During yesterday’s "United States of Women" event, the Obama Administration announced a new "Equal Pay Pledge."
The “Equal Pay Pledge” pressures private companies to review gender pay data annually and change their practices if there seem to be discrepancies in how women are paid compared to men. It’s part of the Obama Administration’s efforts to remedy perceived gender discrimination, by applying not-too-subtle pressure on the private sector.
So far, 28 companies signed the Equal Pay Pledge in advance of the White House’s announcement including Airbnb, Amazon, American Airlines, Care.com, Deloitte, Expedia, Gap Inc., Glassdoor, Johnson & Johnson, L’Oréal USA, PepsiCo, Pinterest, Salesforce, and Staples among others.
The pledge reads:
We applaud the growing number of countries that have already made significant progress in closing their gender wage gap. Despite passage of the Equal Pay Act of 1963, which requires equal pay for equal work, the gender pay gap in the United States persists. Women working full-time earn only 79 percent of men’s wages, and we are committed to taking action individually and collectively to reduce that national pay gap.
We believe that businesses must play a critical role in reducing the national pay gap. Towards that end, we commit to conducting an annual company-wide gender pay analysis across occupations; reviewing hiring and promotion processes and procedures to reduce unconscious bias and structural barriers; and embedding equal pay efforts into broader enterprise-wide equity initiatives. We pledge to take these steps as well as identify and promote other best practices that will close the national wage gap to ensure fundamental fairness for all workers.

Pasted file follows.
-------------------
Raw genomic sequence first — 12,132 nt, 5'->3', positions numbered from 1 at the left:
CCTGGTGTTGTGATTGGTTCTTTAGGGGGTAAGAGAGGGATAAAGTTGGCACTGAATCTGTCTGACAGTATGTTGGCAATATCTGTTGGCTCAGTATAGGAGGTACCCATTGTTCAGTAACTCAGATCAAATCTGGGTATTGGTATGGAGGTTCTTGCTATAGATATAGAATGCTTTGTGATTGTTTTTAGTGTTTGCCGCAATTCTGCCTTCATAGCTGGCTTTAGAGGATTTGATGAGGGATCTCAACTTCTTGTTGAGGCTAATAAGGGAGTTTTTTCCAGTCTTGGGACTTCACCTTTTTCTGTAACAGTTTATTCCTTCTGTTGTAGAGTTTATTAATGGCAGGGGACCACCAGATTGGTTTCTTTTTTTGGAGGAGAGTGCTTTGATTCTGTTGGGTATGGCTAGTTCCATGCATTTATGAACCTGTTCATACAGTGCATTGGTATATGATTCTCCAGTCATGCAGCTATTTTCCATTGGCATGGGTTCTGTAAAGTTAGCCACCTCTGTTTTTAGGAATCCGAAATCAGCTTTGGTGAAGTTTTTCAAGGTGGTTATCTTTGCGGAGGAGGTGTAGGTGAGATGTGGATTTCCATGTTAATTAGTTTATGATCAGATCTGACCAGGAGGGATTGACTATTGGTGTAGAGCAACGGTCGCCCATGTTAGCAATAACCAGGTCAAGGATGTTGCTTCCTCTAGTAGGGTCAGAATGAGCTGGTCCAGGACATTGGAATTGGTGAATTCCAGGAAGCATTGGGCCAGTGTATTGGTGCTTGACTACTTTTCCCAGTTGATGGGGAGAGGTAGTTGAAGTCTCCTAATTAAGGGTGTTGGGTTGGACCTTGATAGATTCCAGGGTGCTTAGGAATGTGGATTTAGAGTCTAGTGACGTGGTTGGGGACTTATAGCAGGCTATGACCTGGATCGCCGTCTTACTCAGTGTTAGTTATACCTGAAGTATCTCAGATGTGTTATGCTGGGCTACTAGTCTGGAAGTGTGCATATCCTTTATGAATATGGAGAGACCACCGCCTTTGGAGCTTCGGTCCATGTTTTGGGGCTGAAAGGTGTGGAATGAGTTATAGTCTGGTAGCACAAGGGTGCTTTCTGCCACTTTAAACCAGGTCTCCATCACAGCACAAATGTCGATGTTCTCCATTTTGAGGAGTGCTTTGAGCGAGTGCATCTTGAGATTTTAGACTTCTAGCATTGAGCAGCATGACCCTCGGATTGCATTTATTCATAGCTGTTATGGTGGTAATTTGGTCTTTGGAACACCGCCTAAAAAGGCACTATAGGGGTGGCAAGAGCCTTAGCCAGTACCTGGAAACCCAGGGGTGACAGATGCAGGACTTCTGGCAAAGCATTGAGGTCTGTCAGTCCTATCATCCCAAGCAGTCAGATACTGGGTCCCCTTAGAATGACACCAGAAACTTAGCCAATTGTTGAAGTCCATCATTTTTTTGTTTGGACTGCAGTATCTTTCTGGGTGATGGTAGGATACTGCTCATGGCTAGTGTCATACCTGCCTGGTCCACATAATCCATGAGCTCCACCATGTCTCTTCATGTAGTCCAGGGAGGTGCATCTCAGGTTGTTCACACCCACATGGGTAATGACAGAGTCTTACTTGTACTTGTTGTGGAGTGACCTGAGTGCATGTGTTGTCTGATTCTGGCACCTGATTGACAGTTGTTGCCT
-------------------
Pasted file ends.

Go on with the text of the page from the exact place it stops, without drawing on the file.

The underlying assumption with this pledge is that companies are not paying women the same as men in the same roles. It’s based on the wage-gap that liberals often trot out. They claim on average women are paid 77 cents (or 79 cents) on the dollar compared to men, claiming that this average difference in pay is evidence of sex discrimination.
However, this statistic ignores the many factors that affect earnings such as the choices women make. Many women take time out to raise children and women tend to major in college in the less lucrative fields. The pay pledge also treats individuals as cogs, ignoring such matters as industry, specialty, years of experience, dangerous nature of some jobs, number of hours worked, and other factors. When these factors are controlled for the gap in wages shrinks to a few percentage points. That could be due to legitimate discrimination or some other unknown. Where there is discrimination based on gender, employees should and do have legal recourse.
Pledges like this are just PR stunts. If a private company chooses to sign on as an act of goodwill or perhaps fear of the government, that’s fine for them, but that’s their choice. They may promote their efforts as selling point to lure good talent way from competitors. However, the numbers indicate that gender pay discrimination is not as rampant and that these efforts may be just for the headlines.